PDA

View Full Version : Upgrade time, body or lens? Need opinions! (d300 or 70-200 vr purchase)



Turo
07-21-2008, 08:16 AM
So I am planning one major upgrade in the next couple of months. I am debating which would be a better replacement, a new body (D50 -> D300) or a new lens (70-300 f/4.5-5.6 VR -> 70-200 f/2.8VR).

About me: The thing I shoot the most is sports photography, mainly wakeboarding (as you can see from my flickr site). I currently use a D50 with a 70-300VR for this.

Body: The D50 has been absolutely great, but the D300 would offer a few nice features useful to me. First, the iso is crucial for me since my 70-300 lens isn't the fastest in the world (VR doesn't help too much in this sport). Also, the fps difference between the two bodies is pretty huge! Not to mention the D50 is starting to get a few dead pixels but for now it is only 4 or 5, so its not a huge deal (after all, this is just a hobby of mine, I am far from being a pro). (You can actually see some hotspots on the images I posted below if you look approximately one inch from the top and one inch from the left border of the first two images)

Lens: The 70-300 is a great lens, especially for those of you who need the extra reach. Image quality is great between 100 to 200mm (where I mainly use it) with the right lighting. The VR helps, but not in such a fast moving sport as wakeboarding. The 70-200 f/2.8 VR would pretty much be a PERFECT lens for what I do. It has the perfect amount of reach (I RARELY use a reach above 180 on my D50), and it is fast so I will not have as much trouble on non-sunny days. Not to mention the image quality seems to be STUNNING from what I have seen!

Pricewise both upgrades seem to be at about equal value. I will probably sell the replaced part on ebay and make some money back, so in all I will be probably spending around $1300 or so on this upgrade. Now unfortunately I am a broke grad student so I cannot afford to do both! Right now I am leaning towards the lens, because you can honestly never go wrong with a lens upgrade, and I can always upgrade the body later. Plus those 70-200 are becoming more and more difficult to find! And in the future if I find myself missing the extra reach, I can always get a teleconverter or something.

So my question to you guys is, which should I spend my money on? D300 or 70-200?

EDIT: I forgot to mention my main reason for upgrading is to improve performance in sub-optimal lighting conditions. When it is cloudy or partly cloudy this lens doesn't perform very well, so I find myself bumping the iso, but the D50 has quite a bit of noise in high iso. So, better iso performance or bigger aperture?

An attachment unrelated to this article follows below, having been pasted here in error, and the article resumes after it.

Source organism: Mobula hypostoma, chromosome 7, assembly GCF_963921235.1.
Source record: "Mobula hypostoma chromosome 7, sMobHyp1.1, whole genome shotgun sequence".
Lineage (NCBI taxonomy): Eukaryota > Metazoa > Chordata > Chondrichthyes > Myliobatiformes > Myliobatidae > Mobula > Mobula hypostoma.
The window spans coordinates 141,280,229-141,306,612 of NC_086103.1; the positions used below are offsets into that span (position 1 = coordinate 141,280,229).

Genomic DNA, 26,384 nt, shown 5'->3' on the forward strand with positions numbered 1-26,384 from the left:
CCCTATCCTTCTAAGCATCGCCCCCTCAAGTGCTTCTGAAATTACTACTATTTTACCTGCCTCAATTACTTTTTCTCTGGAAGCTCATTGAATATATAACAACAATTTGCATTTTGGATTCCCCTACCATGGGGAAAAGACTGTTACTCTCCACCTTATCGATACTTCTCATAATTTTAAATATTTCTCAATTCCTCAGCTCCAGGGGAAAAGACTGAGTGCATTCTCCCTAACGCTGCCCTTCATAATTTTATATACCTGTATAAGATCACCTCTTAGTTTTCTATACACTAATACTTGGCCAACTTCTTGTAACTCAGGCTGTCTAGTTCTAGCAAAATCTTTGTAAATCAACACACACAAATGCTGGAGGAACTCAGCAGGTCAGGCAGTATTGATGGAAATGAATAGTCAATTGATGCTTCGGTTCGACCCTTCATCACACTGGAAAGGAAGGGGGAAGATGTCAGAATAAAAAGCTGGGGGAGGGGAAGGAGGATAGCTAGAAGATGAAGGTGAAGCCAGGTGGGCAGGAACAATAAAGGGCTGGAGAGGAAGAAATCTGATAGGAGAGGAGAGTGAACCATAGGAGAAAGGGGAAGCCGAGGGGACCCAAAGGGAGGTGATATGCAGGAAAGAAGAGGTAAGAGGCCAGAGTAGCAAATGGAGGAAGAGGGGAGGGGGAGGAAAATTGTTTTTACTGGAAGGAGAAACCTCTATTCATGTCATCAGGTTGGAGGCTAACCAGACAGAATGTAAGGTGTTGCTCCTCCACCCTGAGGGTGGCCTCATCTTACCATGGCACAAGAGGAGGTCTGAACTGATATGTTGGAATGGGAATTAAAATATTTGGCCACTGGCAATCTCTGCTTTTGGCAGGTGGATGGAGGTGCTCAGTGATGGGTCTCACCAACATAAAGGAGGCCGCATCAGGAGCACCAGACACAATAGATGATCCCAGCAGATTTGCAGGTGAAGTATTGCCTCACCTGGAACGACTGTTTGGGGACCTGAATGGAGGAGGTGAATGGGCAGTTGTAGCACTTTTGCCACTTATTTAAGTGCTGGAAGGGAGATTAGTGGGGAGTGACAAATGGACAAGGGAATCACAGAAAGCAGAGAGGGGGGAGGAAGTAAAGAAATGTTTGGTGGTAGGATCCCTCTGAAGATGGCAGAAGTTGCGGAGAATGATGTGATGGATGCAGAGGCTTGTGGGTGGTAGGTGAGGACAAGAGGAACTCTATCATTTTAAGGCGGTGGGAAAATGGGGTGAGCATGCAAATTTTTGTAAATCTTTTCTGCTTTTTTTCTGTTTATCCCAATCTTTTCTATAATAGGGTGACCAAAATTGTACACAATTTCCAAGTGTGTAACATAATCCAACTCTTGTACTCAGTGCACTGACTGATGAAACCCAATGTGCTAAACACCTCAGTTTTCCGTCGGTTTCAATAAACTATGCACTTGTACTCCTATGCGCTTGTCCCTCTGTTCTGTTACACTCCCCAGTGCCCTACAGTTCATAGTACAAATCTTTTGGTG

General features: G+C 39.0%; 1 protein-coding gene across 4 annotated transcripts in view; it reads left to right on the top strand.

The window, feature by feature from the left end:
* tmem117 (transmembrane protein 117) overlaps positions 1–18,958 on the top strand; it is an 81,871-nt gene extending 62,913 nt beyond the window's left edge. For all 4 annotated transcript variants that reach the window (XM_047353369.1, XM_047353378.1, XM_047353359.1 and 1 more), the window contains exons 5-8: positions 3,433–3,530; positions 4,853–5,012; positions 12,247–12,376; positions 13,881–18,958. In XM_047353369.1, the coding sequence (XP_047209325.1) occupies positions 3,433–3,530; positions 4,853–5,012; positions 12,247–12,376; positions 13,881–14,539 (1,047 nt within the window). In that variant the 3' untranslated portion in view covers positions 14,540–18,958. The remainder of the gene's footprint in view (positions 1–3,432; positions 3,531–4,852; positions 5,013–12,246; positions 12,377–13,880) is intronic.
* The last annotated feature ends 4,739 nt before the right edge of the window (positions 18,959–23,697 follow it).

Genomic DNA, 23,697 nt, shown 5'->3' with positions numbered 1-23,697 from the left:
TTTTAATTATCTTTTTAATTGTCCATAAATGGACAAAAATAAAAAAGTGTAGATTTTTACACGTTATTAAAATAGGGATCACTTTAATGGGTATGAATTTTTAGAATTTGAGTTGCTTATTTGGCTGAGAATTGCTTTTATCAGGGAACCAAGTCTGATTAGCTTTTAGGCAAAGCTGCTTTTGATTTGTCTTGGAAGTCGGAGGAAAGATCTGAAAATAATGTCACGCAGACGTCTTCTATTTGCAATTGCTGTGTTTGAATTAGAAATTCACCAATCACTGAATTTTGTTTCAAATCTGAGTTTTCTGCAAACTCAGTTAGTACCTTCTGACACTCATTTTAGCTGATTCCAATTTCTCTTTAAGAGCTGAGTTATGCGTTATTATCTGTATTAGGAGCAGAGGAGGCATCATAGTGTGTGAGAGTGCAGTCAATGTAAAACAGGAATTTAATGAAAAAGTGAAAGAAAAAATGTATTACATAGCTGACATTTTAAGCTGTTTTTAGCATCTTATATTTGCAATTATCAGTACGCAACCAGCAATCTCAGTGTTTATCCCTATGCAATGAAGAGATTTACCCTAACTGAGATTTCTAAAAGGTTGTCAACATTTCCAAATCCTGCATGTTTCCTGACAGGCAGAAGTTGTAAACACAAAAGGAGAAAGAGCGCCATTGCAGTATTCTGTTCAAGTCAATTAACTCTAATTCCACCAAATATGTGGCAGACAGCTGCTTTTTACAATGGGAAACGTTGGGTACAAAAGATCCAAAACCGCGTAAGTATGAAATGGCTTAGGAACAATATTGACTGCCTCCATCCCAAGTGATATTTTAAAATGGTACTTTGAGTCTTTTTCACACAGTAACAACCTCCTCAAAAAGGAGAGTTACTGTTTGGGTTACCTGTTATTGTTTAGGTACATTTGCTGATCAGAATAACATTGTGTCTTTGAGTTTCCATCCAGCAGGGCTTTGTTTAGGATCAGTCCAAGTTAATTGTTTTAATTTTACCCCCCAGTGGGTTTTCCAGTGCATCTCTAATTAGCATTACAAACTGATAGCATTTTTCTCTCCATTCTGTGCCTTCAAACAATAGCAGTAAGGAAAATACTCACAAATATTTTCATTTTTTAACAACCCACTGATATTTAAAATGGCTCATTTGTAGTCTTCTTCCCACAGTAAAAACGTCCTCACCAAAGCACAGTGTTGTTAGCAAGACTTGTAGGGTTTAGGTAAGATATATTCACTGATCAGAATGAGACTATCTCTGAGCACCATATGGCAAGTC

Here are a few sample of the kind of shots I usually do:
http://farm4.static.flickr.com/3017/2661811623_38c3815264.jpg?v=0

http://farm4.static.flickr.com/3283/2343032026_4a2bda10dc.jpg?v=0

http://farm4.static.flickr.com/3124/2342199859_4a7f8a4017.jpg?v=0

http://farm4.static.flickr.com/3136/2343027570_cc9f9ab4e7.jpg?v=0

dxrocnxj
07-21-2008, 12:07 PM
get both :p


haha, personally i say get the lens.
not much reasoning, just a gut feeling that youd be much happier.

VTEC_EATER
07-21-2008, 01:35 PM
Well, since I was in the same situation you are currently in, I went the route of lens first, then body.

The 70-200/2.8 VR is an amazing lens. And if you are planning on staying with a crop camera, never fear any review you read about bad corner performance. Its flat out amazing, and no one can say otherwise.

As for the D300, again, a great performer. 6 fps is great for action, and I can definitely see this being useful in your shooting. ISO performance is also great, but just like any other camera, if the exposure is not right, then its still going to show noise. The D300 is good, but by no means will it leave you a flawless underexposed image. So exposure is critical with any camera you buy.

One thing that may make you want to wait on the body would be an updated D80 replacement. Judging by Nikon's insanity to produce new bodies, I can see this coming out very soon. As for specs, I'm sure it will have a faster shooting rate than 3 fps. Probably 5. I'm sure its noise performance will be very good as well. The one thing it probably wont have, that the D300 has is the CAM3500 focusing system. I wouldn't be surprised to see the CAM1000 (or an updated version) in the D80 replacement. If you are having trouble with the D50's 5 autofocus points this should be a very nice upgrade.

LR Max
07-21-2008, 02:19 PM
Procure the 70-200. I have a D70s and a D300, glass makes all the difference. The 70-200VR will give you better photos immediately. Seems like you are capable handling the D50.

Later on pick up a D300.

Aldor88
07-21-2008, 03:16 PM
I'd say go with the lens, the D90 is right around the corner for when your D50 gives up :).

britkev
07-21-2008, 05:38 PM
Another vote for buying glass first - a good lens is an investment that will hold its value almost indefinitely , a new body will be out of date in 12-18 months.

rawpaw18
07-21-2008, 08:20 PM
With wakeboarding needing to focus fast, the 70-200vr on the D50 makes for quick work of focusing. Obviously not as fast as the D300 70-200 combo, but very quick. Would come in handy for action shots. You will find it will fast become your favorite lens in spite of the fact it weighs 3lbs, and around 9" long.

Rooz
07-21-2008, 09:13 PM
i wouldnt do anything until photokina.

Turo
07-21-2008, 09:52 PM